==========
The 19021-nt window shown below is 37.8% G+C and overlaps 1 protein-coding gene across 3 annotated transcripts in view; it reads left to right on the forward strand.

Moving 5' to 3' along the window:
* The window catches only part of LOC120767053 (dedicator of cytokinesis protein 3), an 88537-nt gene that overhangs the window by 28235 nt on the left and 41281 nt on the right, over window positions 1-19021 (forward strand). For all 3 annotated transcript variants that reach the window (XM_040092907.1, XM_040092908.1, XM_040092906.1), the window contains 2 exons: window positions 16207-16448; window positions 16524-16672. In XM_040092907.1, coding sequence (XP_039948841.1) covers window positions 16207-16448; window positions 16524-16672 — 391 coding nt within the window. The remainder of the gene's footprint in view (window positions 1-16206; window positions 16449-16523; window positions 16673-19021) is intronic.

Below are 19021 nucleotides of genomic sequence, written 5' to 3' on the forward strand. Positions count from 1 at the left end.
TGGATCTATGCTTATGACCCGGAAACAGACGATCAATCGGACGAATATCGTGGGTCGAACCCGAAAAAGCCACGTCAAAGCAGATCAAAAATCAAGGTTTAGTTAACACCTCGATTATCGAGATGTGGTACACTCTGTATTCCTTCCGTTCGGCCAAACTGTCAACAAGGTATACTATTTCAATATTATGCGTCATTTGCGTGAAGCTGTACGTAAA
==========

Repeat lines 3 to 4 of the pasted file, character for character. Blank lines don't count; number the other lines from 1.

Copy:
* The window catches only part of LOC120767053 (dedicator of cytokinesis protein 3), an 88537-nt gene that overhangs the window by 28235 nt on the left and 41281 nt on the right, over window positions 1-19021 (forward strand). For all 3 annotated transcript variants that reach the window (XM_040092907.1, XM_040092908.1, XM_040092906.1), the window contains 2 exons: window positions 16207-16448; window positions 16524-16672. In XM_040092907.1, coding sequence (XP_039948841.1) covers window positions 16207-16448; window positions 16524-16672 — 391 coding nt within the window. The remainder of the gene's footprint in view (window positions 1-16206; window positions 16449-16523; window positions 16673-19021) is intronic.

Below are 19021 nucleotides of genomic sequence, written 5' to 3' on the forward strand. Positions count from 1 at the left end.